Congress eyes TSA misconduct

Congressional investigators says misconduct among TSA security employees at airports is up 25 percent in recent years, as a new report details workers are routinely accused of stealing, sleeping, bribery and failure to follow proper security procedures.

The 38 page report can found here.

The rundown of misconduct examples probably aren't much different than what you might find in a large workforce - except this one is tasked with airport security, one reason the findings are being discussed before the House Homeland Security Committee today.

Here is a breakdown of the type of offenses, and the percentage of the cases found by investigators:

Attendance and leave (not showing up for work) - 32%
Screening and security (sleeping, improper procedures) - 20%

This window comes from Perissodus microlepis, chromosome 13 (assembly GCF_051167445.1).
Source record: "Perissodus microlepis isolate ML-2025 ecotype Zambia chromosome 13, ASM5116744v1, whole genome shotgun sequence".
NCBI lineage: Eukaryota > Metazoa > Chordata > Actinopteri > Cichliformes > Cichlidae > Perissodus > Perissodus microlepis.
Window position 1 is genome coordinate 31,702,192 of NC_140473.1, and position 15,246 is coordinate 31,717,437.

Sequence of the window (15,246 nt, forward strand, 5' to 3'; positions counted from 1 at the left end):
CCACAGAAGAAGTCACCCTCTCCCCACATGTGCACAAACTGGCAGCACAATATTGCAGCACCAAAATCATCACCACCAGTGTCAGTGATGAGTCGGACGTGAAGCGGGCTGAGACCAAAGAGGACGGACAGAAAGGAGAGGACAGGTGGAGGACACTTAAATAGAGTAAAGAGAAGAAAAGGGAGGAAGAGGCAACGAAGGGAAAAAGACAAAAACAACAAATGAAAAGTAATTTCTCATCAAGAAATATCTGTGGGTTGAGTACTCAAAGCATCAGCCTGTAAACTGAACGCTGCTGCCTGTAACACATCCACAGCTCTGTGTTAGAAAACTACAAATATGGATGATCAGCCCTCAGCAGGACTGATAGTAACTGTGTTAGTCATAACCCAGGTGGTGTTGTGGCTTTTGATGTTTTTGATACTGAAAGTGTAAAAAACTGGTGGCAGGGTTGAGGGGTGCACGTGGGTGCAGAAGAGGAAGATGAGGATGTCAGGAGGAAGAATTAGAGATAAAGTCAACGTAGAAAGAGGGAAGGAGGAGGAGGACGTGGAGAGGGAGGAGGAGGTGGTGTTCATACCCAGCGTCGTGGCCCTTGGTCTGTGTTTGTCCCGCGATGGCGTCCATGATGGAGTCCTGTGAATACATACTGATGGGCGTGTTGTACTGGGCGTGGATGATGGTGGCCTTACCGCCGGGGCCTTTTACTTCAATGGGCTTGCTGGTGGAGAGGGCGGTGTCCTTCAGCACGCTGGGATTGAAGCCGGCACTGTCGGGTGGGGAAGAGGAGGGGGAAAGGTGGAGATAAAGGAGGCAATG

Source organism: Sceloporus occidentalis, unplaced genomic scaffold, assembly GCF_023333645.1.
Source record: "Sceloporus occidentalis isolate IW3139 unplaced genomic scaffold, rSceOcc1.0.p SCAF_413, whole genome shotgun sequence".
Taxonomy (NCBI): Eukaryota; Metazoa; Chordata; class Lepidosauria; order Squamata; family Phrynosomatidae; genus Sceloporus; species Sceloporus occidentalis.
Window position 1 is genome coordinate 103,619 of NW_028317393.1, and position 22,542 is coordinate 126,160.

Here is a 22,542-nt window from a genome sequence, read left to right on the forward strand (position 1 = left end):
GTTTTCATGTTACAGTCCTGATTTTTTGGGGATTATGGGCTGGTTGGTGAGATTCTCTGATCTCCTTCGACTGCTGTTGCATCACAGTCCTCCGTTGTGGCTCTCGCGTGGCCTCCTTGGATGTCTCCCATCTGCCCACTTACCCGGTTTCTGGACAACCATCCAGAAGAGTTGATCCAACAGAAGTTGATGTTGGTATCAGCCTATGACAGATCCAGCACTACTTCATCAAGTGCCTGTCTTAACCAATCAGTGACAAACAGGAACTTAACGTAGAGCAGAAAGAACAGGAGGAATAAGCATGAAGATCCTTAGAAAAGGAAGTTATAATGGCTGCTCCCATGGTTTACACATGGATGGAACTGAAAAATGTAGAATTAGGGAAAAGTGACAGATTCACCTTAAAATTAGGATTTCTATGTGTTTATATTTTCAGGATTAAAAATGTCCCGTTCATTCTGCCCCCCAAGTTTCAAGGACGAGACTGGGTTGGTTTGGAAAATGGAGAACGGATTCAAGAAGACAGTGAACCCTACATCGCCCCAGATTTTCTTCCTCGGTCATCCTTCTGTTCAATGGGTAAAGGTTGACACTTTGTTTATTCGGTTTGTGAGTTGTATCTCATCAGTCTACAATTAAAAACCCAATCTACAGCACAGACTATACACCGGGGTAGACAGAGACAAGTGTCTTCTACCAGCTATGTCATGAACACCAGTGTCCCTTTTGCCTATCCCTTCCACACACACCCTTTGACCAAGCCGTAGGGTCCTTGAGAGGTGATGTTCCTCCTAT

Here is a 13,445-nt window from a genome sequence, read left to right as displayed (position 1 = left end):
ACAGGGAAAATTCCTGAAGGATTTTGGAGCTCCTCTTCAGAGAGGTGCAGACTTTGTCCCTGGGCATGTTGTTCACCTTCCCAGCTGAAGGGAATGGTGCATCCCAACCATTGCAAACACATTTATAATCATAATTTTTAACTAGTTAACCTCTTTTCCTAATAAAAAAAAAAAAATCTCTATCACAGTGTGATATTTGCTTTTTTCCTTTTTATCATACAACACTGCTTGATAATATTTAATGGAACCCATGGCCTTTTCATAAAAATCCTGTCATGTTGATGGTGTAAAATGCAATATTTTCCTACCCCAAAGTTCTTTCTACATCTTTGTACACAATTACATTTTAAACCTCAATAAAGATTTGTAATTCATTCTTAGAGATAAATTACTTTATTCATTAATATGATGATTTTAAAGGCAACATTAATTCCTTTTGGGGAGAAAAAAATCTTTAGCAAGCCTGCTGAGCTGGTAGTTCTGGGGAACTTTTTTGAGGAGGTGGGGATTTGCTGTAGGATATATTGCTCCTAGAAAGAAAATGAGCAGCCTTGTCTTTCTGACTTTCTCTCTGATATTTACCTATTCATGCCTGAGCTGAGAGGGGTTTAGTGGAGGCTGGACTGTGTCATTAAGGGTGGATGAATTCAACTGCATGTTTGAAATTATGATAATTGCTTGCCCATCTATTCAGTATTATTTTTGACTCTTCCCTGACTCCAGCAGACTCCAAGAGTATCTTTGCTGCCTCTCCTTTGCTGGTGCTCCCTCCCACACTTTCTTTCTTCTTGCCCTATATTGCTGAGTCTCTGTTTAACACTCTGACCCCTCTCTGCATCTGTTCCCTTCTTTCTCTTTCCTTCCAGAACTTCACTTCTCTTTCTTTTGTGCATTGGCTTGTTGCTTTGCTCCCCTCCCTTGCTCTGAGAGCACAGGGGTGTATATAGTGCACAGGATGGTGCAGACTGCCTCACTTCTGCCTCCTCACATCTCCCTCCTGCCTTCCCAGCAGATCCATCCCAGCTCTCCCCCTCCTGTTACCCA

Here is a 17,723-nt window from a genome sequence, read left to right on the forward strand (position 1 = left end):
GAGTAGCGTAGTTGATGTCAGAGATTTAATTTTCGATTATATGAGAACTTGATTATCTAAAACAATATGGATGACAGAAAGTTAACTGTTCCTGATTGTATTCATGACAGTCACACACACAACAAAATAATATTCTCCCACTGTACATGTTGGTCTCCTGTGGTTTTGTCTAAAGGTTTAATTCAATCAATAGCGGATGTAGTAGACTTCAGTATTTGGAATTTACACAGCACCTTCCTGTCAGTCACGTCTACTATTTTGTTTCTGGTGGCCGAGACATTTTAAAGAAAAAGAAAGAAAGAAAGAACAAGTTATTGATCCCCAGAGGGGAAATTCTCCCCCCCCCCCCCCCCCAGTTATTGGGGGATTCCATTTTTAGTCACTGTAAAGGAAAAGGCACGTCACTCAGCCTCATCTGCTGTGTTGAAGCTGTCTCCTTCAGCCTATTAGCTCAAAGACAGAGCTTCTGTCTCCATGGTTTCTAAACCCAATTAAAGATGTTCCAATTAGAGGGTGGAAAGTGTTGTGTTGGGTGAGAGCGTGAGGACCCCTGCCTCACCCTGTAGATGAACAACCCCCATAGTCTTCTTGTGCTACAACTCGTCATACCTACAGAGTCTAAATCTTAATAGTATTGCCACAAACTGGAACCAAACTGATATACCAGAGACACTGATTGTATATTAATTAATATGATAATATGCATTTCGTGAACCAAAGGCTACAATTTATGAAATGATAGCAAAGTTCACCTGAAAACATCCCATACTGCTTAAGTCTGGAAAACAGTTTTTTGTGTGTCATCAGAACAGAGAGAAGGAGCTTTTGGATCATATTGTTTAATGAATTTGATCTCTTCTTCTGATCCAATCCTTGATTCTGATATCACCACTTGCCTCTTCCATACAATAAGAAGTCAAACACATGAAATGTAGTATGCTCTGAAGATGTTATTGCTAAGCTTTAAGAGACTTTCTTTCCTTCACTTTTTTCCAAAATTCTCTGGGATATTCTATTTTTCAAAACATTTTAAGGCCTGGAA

Failure to follow instructions (insubordination) - 16%
Inappropriate conduct (includes sexual misconduct) - 10%
Drugs and alcohol (use on duty/positive tests) - 5%
Neglect or duty (careless inspection) - 4%
Ethics (bribery, criminal conduct) - 4%
Falsification (attendance fraud, etc) - 3%
Appearance and Hygiene - 2%
All other misconduct - 4%

One example of misconduct in the report detailed how a screener left an airport post to meet a relative at the airline ticket counter, and then attempted to escort that person through screening with a carry-no bag.

"However," the report says, "a TSA supervisor stopped the TSO in order to screen the bag - which was found to contain numberous prohibited items."

That employee was later suspended for seven days for "intentionally allowing property to bypass required screening."